However, there are also moments that may feel too idolising of the figure the comic is chronicling. Comparisons of Harvard, where Buttigieg majored in history and literature, to Professor Xavier’s School for Gifted Youngsters, and his fellow students to the X-Men with a host of unique skills, feel a little trite and forced, while a point of Buttigieg benefitting electorally from the “ethnically ambiguous” nature of his surname hits perhaps more as cynical and politically manipulative than the unifying message it was going for.
The aspect of Buttigieg’s life readers are most likely to leave confused over is his military service – having enlisted in the US Navy Reserve in 2009 and trained in naval intelligence, Buttigieg was deployed to Afghanistan for seven months in 2014. However, juxtaposed against both the opening pages seeing him protesting war, and his background coming from a military family, this feels poorly explained. There’s no insight into how or why Buttigieg squared justifying war in Afghanistan while opposing war in Iraq, especially as the two conflicts bled into and influenced each other, nor is there any indication of how he felt about the US military’s “don’t ask, don’t tell” policy forbidding openly LGBTQ+ personnel from enlisting – a policy that wasn’t repealed until 2011, two years after Buttigieg enlisted. Some more examination on these points would have been welcome.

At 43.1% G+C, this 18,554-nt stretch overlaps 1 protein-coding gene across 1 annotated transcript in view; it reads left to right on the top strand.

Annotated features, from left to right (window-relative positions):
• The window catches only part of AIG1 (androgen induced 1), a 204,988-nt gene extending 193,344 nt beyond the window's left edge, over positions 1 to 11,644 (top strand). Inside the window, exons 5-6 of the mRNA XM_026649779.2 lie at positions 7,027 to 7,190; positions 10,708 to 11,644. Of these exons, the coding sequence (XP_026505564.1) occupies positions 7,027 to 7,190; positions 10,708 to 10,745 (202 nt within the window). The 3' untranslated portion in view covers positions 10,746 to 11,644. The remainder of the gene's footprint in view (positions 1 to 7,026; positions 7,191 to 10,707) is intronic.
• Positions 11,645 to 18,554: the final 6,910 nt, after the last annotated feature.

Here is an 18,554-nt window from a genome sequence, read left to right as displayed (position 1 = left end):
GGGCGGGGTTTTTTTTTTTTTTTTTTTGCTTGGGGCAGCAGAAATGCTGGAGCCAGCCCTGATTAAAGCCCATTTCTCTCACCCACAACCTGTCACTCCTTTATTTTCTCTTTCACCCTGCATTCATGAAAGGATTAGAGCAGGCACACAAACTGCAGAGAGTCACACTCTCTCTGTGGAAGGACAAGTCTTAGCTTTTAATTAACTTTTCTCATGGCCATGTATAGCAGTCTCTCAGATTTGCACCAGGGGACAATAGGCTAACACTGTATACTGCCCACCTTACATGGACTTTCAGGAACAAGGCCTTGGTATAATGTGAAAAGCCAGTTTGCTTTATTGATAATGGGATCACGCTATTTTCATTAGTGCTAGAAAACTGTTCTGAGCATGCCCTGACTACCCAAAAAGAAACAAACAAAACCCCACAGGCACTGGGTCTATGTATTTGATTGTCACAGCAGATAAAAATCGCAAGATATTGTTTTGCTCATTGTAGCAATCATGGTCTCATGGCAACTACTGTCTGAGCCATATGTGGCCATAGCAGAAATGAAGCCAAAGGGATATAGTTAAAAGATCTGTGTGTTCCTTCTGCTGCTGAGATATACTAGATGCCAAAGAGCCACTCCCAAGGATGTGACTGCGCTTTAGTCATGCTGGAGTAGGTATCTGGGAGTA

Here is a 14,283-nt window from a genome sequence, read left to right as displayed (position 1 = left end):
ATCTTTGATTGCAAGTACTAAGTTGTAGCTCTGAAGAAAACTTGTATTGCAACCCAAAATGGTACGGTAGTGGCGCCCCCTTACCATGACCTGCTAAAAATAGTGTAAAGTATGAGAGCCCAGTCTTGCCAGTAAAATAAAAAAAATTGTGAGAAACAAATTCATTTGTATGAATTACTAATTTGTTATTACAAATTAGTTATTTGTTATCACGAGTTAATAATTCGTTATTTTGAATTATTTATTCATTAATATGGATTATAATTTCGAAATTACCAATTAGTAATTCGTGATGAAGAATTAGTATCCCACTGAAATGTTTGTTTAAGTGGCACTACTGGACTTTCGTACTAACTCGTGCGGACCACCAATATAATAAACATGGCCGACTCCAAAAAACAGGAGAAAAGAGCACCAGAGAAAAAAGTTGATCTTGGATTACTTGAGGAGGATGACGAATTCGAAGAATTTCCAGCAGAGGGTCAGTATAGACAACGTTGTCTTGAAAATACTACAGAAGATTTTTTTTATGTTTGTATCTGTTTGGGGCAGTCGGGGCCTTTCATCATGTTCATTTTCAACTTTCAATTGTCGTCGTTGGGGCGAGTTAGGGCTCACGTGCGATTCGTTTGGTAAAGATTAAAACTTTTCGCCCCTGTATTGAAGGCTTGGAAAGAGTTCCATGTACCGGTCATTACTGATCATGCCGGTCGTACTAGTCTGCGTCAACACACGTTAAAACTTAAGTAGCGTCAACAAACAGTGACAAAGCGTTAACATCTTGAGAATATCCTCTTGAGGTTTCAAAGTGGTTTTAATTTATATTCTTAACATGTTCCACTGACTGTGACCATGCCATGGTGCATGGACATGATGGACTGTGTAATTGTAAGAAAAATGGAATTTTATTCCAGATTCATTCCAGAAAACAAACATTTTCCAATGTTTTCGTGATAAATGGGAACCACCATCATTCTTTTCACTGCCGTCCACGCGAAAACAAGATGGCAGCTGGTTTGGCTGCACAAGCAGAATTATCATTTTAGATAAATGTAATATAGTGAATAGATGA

For anyone coming to this from the world of superhero comics, the biggest stumbling block may be the art. Juan José Pereyra’s work here has little of the panel flow of more traditional comics, instead each panel seeming more a snapshot in time to accompany the narration. The blend of styles being used also takes some getting used to – a mix of sometimes jarring photo reference, conventional pencil and ink work, and digital painting makes for unusual pages and layouts.
While Political Power paints a sometimes conflicted image of Buttigieg, it’s also an honest one. Buttigieg isn’t particularly radical as a gay man and definitely isn’t flamboyant or colourful – something he’s been attacked and, equally, repeatedly and fairly defended for by other LGBTQ+ people, and something the comic wisely doesn’t take a side on – but his personal brand of quietness, for want of a better term, is just as valid an expression of LGBTQ+ identity as any other. The underlying message here is ultimately that Buttigieg’s successes to date show that American politics, gradually but firmly, is becoming more inclusive than it may sometimes appear from the relentless doom-cycle of 24-hour news – and that’s a great feeling to be walking away from any comic with.
Political Power: Pete Buttigieg is on sale 16th December, published by TidalWave Productions.